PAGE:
Examining Taiwan’s agricultural landscapes
24 FEBRUARY 2023 – For the entirety of civilisation, people have been shaping their building forms using the available knowledge and technologies with the aim to ‘tame’ the environment. What does the dialogue between the synthetic and real ground look like, and what can we learn from natural environments such as the countryside?
These questions were explored by curators from the Architectural Department of Tunghai University, Taiwan in a project titled Diachronic Apparatuses of Taiwan – Architecture as on-going details within landscape. It will be part of the Venice Biennale of Architecture (VBA) 2023, opening later this May. The project debuted on 17 February at a press preview with a trial assembly of the exhibition’s full-scale mockups.
Wei Tseng, Ming-Hao Hsieh, Redistribution of temperature in the fishing port – Bath of wasted heat, 2023, paper, wood, poly, 114 x 58 x 52 cm. Courtesy of National Taiwan Museum of Fine Art
The mockups of the exhibits made their debut. Photo by Yu-Quan Lin; courtesy of National Taiwan Museum of Fine Art
The curatorial team, led by Wei Tseng with co-curators Sheng-Chieh Ko, Jeong-Der Ho and Meng-Tsun Su, created an inventory of agricultural landscapes across different altitudes and latitudes in Taiwan. Following the prompt of VBA 2023, The Laboratory of the Future, they revisited Taiwan’s geography to “look for signposts pointing to a brighter future in real life”.
The varying landscapes were examined through a cross-sectional perspective to discover how they had been modified. These include oyster farm shelters off the coast of Chiayi, greenhouses on the Chianan Plain and tea plantations in Lishan.
The curators proposed six keywords: negotiator, duality, prosthesis, domesticity, intermediary and filter, in response to how people have clashed with Nature and made compromises to facilitate mutual prosperity across different landscapes in Taiwan.
Curatorial keyword: Negotiator. “Workers’ shelters and the piers in the oyster farm turn into social spaces during recess. Oyster farmers’ instruments in the field further shape the transitions between the land and the ocean. This interplay between work and social behaviors reveals a negotiation mechanism that regulates the interweaving of fixation and mobility.” Courtesy of National Taiwan Museum of Fine Art
Curatorial keyword: Domesticity. “The tectonic thinking of net houses and winder houses in the countryside also yields new categories that engage with the dialogue between human labor and the environment. For example, where net houses are not feasible, farmers construct moving sunscreens in work areas to fend off the fierce sunlight. This interiority also creates domesticity in the landscape.” Courtesy of National Taiwan Museum of Fine Art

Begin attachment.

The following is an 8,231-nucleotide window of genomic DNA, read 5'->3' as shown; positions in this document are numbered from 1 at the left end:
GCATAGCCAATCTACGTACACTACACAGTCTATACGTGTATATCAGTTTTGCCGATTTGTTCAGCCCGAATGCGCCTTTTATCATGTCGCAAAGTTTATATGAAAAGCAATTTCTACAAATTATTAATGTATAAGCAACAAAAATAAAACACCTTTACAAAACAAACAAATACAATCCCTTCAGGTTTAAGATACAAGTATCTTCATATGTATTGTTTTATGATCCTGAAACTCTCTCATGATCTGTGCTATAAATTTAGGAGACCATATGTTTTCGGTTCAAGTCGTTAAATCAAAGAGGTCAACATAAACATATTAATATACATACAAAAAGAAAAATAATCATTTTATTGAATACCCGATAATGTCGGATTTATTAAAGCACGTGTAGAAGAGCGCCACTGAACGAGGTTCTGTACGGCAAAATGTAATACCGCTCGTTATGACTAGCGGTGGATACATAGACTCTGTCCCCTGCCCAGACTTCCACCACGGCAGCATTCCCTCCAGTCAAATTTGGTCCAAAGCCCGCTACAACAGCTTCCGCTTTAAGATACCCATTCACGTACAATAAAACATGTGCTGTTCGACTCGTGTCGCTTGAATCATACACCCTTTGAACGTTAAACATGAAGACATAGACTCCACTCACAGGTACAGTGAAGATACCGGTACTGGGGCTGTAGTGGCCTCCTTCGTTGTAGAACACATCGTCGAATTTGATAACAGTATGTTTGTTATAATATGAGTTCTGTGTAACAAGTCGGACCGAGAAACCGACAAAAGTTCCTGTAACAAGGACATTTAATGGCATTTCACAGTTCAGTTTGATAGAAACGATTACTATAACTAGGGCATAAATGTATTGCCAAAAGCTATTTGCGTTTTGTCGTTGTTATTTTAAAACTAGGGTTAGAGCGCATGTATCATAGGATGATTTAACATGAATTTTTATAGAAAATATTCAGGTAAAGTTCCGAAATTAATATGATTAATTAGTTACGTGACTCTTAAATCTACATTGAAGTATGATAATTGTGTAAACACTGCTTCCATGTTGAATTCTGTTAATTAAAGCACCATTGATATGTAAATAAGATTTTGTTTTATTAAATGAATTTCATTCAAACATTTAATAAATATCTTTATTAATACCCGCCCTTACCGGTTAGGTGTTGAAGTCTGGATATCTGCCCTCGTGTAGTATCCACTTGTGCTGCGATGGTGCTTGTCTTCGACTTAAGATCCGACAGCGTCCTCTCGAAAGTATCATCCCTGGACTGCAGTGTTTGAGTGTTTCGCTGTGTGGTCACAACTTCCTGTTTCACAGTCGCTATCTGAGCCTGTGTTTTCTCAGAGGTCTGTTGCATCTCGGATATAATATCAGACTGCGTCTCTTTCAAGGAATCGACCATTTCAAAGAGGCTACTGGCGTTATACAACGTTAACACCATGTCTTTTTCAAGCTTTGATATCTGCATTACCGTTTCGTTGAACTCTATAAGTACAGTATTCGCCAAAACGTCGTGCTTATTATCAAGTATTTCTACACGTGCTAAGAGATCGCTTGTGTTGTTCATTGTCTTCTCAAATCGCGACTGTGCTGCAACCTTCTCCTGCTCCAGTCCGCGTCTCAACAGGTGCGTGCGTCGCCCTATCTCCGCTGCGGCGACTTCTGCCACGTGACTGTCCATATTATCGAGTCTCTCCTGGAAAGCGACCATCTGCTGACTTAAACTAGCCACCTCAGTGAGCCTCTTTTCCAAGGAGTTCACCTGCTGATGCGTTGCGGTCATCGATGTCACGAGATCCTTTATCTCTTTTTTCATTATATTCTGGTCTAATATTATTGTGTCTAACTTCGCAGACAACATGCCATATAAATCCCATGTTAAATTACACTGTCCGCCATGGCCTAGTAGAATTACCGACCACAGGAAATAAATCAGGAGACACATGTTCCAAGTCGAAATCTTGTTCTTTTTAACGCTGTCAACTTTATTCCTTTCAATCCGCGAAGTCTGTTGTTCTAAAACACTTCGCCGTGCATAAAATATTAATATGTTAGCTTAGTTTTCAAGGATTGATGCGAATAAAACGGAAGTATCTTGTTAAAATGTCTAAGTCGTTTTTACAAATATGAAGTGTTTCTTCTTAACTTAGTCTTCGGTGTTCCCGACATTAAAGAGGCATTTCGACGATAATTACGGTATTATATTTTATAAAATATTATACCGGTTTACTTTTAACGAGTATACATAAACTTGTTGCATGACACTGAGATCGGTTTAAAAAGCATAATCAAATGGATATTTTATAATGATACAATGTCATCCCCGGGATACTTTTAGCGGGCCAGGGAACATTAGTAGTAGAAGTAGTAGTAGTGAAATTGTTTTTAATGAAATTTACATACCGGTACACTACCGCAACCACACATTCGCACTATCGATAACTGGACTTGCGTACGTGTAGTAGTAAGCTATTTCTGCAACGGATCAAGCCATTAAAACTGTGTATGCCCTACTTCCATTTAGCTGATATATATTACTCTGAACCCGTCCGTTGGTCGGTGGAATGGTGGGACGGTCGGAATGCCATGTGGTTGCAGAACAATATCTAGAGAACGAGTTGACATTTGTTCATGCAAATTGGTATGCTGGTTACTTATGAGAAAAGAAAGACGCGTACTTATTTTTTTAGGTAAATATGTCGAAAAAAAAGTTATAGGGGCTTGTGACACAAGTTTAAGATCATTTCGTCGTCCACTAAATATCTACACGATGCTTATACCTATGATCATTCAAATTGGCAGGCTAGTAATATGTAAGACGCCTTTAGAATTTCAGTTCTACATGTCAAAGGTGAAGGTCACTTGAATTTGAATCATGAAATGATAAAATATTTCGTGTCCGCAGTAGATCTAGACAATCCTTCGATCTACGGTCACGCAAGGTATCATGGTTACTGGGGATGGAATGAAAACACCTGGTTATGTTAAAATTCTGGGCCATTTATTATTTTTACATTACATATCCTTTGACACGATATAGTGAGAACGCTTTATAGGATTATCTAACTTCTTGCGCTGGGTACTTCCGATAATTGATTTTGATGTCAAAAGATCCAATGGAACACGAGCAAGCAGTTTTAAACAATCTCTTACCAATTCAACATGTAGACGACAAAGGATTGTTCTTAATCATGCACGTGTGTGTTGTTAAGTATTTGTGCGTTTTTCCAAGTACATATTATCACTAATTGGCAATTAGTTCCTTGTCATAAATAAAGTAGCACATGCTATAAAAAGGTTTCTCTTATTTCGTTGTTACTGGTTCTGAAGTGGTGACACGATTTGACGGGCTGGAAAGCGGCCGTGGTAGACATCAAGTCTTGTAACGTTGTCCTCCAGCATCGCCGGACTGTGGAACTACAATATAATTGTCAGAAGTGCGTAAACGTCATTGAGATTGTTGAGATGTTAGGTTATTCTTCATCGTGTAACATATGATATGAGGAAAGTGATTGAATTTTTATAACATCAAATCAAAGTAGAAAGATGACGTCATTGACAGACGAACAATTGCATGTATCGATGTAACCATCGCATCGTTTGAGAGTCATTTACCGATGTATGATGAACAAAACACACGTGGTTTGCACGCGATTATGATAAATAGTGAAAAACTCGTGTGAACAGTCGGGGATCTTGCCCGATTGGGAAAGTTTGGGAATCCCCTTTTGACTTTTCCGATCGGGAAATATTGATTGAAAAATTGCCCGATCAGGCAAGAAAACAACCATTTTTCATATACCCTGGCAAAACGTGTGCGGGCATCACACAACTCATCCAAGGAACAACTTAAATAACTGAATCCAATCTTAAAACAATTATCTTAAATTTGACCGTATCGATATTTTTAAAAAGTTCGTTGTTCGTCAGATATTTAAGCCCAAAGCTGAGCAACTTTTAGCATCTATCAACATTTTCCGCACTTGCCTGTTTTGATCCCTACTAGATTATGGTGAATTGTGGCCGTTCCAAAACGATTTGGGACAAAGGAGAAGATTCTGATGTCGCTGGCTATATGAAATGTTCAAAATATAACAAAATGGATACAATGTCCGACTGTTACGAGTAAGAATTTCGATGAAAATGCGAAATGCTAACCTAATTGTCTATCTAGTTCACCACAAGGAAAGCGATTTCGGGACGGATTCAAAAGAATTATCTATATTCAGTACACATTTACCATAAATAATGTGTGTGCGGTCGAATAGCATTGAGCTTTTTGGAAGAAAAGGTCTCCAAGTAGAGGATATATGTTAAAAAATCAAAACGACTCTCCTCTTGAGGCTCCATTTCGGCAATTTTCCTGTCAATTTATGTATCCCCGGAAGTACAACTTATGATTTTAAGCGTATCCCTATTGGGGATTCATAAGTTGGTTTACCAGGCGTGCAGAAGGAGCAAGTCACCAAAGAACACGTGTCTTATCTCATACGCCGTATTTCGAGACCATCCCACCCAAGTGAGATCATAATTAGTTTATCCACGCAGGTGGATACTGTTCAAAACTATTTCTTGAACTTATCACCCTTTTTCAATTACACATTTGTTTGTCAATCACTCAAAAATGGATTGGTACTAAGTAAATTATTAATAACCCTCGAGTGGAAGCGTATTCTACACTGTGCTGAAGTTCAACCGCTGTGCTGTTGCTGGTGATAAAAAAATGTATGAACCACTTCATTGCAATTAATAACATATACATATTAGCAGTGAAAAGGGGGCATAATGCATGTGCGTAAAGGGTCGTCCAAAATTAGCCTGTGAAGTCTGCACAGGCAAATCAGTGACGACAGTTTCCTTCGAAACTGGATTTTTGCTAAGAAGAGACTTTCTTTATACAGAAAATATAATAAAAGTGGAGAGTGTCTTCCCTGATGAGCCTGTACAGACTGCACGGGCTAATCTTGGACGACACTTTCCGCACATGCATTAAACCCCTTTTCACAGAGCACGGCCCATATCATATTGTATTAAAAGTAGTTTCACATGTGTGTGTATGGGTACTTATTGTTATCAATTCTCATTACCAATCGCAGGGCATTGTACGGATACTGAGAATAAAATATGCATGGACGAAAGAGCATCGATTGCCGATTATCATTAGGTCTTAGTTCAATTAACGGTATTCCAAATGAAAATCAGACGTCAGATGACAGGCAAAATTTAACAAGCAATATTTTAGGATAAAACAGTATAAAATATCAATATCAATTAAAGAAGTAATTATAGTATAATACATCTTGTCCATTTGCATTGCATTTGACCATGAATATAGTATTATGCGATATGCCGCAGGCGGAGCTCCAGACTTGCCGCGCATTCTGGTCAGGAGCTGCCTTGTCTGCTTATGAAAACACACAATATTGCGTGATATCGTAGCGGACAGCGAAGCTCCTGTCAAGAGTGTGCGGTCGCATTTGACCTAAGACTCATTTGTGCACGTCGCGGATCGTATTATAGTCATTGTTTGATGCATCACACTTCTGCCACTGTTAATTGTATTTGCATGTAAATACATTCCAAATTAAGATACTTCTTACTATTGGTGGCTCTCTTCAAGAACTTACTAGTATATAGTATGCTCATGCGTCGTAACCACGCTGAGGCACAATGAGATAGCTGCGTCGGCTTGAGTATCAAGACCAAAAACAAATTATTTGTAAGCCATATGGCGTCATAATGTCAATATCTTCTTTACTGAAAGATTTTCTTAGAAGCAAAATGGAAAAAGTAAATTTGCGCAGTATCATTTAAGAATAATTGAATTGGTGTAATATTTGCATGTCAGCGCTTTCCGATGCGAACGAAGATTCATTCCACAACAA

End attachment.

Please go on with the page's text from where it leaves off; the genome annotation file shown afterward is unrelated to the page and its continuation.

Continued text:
Curatorial keyword: Filter. “The orchard in the mountainous area combines human scale with the need for the growth of plants. The mountainous tea farms also cover the plants with shade nets. The wilting process that increases the fragrance of tea leaves during the tea harvesting season also protects the building with shade nets to regulate the intensity of sunlight.” Courtesy of National Taiwan Museum of Fine Art
Curatorial keyword: Prosthesis. “The infrastructures that carry the transportation and irrigation channels are prosthetics of the land, acting as a double-edged sword that assists the production and exchange of farm products while directing the relationships between the field from the outside world.” Courtesy of National Taiwan Museum of Fine Art
Curatorial keyword: Intermediary. “The drying processes of farm products create gaps and spaces in between. For example, the scaffolding for drying citruses leaves unique patterns of shadows that serve as social spaces. The drying of orange daylily flowers occupies the rooftop, which will be turned into a working venue and a productive element.” Courtesy of National Taiwan Museum of Fine Art
Curatorial keyword: Duality. “The simple shelters made of recycled bamboo from oyster farms become recreational venues for the farmers. During the harvest season, they serve as cooking areas for visitors. Modified motor tricycles adapt to the tidal beach of the flood plain. The unique landscape of the moving machine is a part of the productive system and recreational vehicles serving the visitors.” Courtesy of National Taiwan Museum of Fine Art